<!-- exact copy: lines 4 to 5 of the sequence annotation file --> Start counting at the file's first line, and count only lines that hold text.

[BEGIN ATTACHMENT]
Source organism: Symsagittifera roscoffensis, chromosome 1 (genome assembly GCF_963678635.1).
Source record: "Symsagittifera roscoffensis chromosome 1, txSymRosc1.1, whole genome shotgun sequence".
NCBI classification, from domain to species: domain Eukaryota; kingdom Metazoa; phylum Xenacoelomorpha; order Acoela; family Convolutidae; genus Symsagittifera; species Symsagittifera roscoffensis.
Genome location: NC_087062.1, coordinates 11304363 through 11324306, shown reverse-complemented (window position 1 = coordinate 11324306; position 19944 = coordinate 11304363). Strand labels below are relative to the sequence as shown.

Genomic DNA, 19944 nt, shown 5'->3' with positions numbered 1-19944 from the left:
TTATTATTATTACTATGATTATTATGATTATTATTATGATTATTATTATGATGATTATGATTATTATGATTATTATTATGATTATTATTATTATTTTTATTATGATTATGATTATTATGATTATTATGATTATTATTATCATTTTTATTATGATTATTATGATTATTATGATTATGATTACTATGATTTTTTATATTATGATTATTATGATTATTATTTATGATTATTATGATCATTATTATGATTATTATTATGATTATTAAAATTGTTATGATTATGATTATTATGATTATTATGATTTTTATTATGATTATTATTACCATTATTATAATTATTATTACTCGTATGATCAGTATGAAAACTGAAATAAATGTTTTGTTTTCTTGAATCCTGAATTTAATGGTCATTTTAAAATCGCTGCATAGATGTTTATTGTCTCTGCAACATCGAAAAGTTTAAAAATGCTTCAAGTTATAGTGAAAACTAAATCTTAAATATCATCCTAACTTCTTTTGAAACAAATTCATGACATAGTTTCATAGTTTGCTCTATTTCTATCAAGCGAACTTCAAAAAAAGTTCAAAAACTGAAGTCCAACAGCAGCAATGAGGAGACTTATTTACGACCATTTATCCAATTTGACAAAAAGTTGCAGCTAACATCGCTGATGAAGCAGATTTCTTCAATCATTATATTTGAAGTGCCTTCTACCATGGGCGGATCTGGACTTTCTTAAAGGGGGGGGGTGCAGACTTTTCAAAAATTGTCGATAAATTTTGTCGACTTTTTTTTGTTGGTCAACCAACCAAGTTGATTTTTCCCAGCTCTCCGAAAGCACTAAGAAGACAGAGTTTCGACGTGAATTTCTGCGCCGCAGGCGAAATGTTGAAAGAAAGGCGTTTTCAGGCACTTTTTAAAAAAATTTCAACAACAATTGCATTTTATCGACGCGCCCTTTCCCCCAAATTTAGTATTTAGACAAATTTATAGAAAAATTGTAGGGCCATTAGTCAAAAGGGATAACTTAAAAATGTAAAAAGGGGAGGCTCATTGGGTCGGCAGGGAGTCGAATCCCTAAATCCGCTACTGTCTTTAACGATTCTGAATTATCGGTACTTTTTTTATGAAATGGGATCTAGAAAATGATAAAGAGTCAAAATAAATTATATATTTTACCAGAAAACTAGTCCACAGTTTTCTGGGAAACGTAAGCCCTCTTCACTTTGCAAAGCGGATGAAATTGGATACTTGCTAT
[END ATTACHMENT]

Genome location: NC_087062.1, coordinates 11304363 through 11324306, shown reverse-complemented (window position 1 = coordinate 11324306; position 19944 = coordinate 11304363). Strand labels below are relative to the sequence as shown.

Genomic DNA, 19944 nt, shown 5'->3' with positions numbered 1-19944 from the left: